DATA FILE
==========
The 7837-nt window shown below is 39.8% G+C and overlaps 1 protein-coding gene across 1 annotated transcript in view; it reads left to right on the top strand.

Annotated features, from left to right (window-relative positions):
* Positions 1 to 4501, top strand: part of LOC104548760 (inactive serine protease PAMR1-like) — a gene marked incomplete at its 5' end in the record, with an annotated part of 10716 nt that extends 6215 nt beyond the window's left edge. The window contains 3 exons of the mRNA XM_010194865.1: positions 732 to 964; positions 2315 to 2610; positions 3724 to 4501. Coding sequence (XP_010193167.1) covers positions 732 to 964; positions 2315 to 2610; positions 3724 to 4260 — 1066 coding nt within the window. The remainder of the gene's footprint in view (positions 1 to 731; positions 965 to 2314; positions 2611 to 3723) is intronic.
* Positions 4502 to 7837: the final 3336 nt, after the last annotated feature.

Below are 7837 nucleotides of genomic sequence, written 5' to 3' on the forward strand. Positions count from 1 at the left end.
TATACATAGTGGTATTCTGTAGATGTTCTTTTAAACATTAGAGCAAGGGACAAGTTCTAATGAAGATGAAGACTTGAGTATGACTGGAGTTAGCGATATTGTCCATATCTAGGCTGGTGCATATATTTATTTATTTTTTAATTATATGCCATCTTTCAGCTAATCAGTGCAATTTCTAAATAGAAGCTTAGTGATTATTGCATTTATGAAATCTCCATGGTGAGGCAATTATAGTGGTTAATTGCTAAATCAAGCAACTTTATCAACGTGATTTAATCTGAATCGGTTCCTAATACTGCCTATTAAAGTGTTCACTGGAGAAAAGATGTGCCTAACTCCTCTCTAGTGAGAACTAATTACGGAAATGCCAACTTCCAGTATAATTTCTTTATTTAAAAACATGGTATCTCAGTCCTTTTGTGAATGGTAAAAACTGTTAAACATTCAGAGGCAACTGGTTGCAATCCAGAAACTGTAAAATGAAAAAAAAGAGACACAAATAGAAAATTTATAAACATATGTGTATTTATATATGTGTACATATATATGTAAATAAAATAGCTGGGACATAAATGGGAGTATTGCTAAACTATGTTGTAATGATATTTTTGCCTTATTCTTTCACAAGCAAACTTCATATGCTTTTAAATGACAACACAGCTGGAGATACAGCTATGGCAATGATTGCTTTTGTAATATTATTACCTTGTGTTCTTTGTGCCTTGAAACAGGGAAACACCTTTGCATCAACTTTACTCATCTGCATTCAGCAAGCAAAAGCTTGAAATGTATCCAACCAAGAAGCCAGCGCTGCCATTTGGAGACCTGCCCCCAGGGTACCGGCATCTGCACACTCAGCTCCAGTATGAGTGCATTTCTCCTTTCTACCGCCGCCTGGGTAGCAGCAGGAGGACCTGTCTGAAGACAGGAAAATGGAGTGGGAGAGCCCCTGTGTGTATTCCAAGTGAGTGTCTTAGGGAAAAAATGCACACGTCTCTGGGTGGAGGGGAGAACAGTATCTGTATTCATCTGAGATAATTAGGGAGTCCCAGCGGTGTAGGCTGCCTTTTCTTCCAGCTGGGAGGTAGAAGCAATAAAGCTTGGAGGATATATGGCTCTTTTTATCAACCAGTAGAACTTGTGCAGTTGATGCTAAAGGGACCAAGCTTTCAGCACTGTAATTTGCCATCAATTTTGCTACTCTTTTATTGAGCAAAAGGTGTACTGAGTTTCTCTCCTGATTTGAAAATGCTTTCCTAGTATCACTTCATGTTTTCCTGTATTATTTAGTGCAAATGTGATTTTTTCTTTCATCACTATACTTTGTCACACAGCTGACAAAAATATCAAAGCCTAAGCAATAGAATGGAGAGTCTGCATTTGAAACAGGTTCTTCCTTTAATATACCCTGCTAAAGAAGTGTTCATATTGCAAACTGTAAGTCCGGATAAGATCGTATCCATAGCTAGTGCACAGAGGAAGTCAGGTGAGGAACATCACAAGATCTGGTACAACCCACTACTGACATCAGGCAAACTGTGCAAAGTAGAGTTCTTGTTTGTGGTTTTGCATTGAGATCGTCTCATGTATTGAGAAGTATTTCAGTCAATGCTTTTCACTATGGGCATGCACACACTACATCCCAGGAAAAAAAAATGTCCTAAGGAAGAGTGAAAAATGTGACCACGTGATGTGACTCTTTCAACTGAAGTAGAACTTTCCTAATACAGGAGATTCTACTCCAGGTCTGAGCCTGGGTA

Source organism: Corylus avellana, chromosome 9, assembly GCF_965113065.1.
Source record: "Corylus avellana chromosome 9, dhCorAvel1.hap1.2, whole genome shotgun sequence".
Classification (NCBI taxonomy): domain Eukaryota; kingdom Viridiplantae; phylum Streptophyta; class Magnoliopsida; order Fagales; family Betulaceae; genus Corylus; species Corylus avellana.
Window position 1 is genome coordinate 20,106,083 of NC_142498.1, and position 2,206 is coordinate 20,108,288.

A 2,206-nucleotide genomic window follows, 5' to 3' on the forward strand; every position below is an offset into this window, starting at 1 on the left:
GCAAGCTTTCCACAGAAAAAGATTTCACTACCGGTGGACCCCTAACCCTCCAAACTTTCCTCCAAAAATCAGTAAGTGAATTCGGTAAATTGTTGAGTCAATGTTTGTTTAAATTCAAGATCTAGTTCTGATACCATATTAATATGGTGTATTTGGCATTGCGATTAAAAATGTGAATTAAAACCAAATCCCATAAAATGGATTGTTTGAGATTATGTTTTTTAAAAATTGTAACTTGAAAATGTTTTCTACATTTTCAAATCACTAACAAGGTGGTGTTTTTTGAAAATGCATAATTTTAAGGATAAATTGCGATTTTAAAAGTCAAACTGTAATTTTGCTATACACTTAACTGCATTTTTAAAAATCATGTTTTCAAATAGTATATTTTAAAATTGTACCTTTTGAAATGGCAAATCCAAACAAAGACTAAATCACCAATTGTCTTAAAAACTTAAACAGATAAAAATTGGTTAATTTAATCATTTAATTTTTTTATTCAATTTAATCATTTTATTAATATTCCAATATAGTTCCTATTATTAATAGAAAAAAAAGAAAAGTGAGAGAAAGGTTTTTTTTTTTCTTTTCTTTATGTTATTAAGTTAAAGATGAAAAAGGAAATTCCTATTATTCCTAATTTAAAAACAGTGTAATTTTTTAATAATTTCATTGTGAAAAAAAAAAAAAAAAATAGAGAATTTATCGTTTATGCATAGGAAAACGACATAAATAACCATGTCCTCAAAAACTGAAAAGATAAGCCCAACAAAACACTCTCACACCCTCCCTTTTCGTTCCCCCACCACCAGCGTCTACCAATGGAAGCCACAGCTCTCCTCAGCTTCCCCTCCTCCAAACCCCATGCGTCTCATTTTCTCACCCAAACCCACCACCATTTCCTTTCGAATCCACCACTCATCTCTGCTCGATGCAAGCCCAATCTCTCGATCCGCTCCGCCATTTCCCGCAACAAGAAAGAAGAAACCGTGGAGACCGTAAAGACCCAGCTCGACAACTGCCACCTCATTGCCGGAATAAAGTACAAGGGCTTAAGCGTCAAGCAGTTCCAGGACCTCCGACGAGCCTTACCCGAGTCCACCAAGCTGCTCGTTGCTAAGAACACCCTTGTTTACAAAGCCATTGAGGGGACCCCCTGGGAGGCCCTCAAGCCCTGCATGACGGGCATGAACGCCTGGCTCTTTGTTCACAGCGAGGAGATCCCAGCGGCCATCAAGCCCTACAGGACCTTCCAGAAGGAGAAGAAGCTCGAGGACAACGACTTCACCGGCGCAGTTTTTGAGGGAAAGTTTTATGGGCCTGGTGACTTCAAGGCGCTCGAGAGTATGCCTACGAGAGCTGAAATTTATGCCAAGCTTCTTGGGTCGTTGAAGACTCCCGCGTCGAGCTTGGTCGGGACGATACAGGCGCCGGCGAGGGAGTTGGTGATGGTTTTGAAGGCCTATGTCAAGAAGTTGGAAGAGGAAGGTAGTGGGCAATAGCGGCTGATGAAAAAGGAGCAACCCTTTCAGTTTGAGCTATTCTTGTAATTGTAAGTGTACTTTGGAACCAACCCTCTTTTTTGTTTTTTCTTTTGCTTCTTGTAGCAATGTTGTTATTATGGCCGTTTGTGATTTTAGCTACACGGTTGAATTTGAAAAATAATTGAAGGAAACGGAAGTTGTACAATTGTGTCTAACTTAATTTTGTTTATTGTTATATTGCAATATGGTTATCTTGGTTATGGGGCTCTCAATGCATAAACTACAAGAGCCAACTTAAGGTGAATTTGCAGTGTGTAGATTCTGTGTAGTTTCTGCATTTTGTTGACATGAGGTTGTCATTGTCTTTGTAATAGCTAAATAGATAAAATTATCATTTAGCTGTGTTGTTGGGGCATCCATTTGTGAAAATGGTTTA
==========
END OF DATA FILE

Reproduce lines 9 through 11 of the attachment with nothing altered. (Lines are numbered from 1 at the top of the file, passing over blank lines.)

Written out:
Classification (NCBI taxonomy): domain Eukaryota; kingdom Viridiplantae; phylum Streptophyta; class Magnoliopsida; order Fagales; family Betulaceae; genus Corylus; species Corylus avellana.
Window position 1 is genome coordinate 20,106,083 of NC_142498.1, and position 2,206 is coordinate 20,108,288.

A 2,206-nucleotide genomic window follows, 5' to 3' on the forward strand; every position below is an offset into this window, starting at 1 on the left: